CONTEXT: Dr. Deborah J. Rhodes and colleagues at the Mayo Clinic in Rochester, MN, have developed a new molecular breast imaging technique that combines a cadmium-zinc-telluride semiconductor detector with light breast compression to improve image resolution. The detector can be placed very close to the breast, eliminating dead space associated with conventional scintimammography. Earlier trials indicated that when equipped with a long-bore collimator, it was superior to conventional gamma cameras.
RESULTS: The gamma camera, equipped with an array of 2.5 x 2.5-mm solid-state detector elements producing a 20 x 20-cm field-of-view, was mounted on a modified mammography gantry. Forty women scheduled for breast biopsy were imaged after the injection of 20 millicuries of technetium-99m sestamibi. The scanner identified 33 of 36 cancerous lesions for an overall sensitivity rate of 92%. It found 19 of 22 surgery-confirmed lesions smaller than 1 cm for a sensitivity of 86%. The study was published in the January issue of Mayo Clinic Proceedings.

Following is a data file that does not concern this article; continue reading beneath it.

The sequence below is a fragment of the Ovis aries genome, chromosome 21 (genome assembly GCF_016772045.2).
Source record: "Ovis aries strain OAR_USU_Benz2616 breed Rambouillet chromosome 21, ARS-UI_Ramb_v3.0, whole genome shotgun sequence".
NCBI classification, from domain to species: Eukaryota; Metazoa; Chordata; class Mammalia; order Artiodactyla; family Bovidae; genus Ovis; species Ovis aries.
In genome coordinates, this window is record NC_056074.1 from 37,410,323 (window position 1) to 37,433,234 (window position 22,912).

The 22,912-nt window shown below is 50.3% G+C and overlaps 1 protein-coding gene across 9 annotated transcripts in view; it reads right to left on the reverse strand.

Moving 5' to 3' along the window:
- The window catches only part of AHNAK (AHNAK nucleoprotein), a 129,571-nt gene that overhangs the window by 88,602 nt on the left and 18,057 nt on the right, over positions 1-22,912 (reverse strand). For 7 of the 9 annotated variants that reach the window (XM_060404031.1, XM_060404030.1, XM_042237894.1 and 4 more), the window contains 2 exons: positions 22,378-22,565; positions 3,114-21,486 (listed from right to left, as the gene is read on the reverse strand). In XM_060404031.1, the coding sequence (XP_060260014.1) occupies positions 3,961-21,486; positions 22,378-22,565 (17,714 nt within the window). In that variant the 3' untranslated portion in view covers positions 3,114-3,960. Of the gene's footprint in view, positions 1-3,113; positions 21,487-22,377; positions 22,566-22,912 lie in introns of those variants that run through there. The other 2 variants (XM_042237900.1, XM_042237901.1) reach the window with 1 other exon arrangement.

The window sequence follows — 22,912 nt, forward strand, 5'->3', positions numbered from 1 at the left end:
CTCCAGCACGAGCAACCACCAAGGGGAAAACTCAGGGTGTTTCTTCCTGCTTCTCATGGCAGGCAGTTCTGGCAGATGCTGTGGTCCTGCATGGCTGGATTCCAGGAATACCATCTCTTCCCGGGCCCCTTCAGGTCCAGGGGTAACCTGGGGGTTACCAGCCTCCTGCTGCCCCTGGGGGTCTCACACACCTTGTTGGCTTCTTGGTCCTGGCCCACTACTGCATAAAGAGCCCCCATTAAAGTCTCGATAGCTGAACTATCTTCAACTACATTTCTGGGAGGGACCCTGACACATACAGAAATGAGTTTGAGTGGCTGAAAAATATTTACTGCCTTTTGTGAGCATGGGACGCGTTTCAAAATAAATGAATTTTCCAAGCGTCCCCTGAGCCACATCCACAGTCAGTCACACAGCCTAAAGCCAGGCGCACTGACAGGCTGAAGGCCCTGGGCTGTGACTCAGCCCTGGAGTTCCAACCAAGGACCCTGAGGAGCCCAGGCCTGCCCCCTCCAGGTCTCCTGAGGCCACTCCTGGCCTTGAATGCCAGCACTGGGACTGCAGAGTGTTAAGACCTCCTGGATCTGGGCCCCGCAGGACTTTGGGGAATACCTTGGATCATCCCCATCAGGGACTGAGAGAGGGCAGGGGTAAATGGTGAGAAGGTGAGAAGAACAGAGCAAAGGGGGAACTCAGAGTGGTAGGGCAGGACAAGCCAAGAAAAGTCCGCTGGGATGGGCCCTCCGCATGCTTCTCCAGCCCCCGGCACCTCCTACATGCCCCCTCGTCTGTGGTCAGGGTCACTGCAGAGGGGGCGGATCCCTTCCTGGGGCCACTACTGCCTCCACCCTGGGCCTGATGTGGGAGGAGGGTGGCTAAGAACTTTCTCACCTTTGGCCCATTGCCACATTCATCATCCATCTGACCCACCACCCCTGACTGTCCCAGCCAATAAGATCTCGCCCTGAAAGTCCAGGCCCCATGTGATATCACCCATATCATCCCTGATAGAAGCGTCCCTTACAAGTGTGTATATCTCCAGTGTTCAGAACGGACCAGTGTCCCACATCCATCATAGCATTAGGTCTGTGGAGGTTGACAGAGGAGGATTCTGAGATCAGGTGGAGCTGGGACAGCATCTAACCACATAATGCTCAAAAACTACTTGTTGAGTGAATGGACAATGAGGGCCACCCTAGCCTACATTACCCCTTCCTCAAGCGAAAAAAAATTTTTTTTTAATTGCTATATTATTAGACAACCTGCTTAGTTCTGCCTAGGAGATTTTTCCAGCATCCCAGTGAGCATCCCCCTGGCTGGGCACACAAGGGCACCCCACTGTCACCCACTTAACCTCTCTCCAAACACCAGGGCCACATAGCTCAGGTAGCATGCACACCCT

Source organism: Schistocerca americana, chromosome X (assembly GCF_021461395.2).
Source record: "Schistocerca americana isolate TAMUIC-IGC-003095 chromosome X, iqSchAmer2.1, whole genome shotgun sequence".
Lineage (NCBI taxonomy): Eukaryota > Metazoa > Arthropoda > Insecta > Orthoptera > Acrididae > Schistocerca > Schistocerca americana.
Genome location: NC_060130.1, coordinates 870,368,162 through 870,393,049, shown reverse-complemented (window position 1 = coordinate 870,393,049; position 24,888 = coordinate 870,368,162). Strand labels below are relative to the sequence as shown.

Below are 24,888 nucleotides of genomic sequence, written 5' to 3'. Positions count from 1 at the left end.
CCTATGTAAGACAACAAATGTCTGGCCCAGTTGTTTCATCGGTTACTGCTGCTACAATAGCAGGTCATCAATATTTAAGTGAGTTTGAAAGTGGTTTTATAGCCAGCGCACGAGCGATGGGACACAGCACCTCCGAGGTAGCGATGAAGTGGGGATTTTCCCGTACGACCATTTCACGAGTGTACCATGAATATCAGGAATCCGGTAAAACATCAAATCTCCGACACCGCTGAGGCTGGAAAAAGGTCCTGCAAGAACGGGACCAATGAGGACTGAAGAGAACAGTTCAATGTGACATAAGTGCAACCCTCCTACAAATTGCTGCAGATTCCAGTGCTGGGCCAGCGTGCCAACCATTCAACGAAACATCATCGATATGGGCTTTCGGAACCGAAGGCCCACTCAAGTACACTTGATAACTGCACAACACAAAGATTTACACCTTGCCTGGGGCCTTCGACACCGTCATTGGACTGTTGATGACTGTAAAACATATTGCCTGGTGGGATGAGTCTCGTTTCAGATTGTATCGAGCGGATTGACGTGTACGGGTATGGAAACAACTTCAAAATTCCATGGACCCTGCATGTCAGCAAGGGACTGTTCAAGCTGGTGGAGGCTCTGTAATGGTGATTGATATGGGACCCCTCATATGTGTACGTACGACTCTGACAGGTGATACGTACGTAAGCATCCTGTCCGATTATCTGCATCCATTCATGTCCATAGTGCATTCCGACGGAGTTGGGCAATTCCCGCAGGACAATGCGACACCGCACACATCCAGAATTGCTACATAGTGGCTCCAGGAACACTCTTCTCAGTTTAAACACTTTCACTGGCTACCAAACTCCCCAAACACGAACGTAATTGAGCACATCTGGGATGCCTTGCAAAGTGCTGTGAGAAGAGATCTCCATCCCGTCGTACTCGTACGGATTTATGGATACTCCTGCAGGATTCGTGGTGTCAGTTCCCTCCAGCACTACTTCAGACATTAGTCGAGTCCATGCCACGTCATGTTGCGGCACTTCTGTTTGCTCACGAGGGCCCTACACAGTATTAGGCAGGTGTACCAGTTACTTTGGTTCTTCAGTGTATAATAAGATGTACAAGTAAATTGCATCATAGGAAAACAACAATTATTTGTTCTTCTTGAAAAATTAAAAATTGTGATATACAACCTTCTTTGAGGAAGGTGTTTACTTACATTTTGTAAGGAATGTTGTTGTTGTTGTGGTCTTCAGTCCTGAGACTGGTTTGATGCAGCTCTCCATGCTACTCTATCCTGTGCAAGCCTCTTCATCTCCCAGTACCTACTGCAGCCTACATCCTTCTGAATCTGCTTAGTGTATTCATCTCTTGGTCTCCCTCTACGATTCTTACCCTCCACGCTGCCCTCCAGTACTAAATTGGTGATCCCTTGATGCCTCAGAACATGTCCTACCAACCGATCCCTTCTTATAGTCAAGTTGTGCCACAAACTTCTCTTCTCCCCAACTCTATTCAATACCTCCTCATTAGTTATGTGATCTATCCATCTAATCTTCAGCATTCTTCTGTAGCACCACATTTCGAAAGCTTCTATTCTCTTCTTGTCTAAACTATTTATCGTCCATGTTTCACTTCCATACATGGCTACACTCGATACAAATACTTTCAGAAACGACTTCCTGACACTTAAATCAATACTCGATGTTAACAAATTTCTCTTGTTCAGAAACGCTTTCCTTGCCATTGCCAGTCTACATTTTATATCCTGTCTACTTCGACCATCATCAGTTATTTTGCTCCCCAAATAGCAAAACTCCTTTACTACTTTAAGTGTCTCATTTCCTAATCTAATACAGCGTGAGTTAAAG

IMAGE: Molecular breast imaging using a modified mammography gantry detects invasive cancer in a patient's right breast. Dimensions of the lesion at surgery were 17 x 13 x 19 mm.
IMPLICATIONS: Breast imaging performed with this new technology will cost less than MRI and is not affected by breast density, as is the case with conventional mammography. The technology potentially fills a gap in the current array of breast imaging options, according to Rhodes.
"It will not replace mammograms, ultrasound, or MRI but will offer an important additional option to subgroups of women who are not served well by traditional imaging techniques," she said.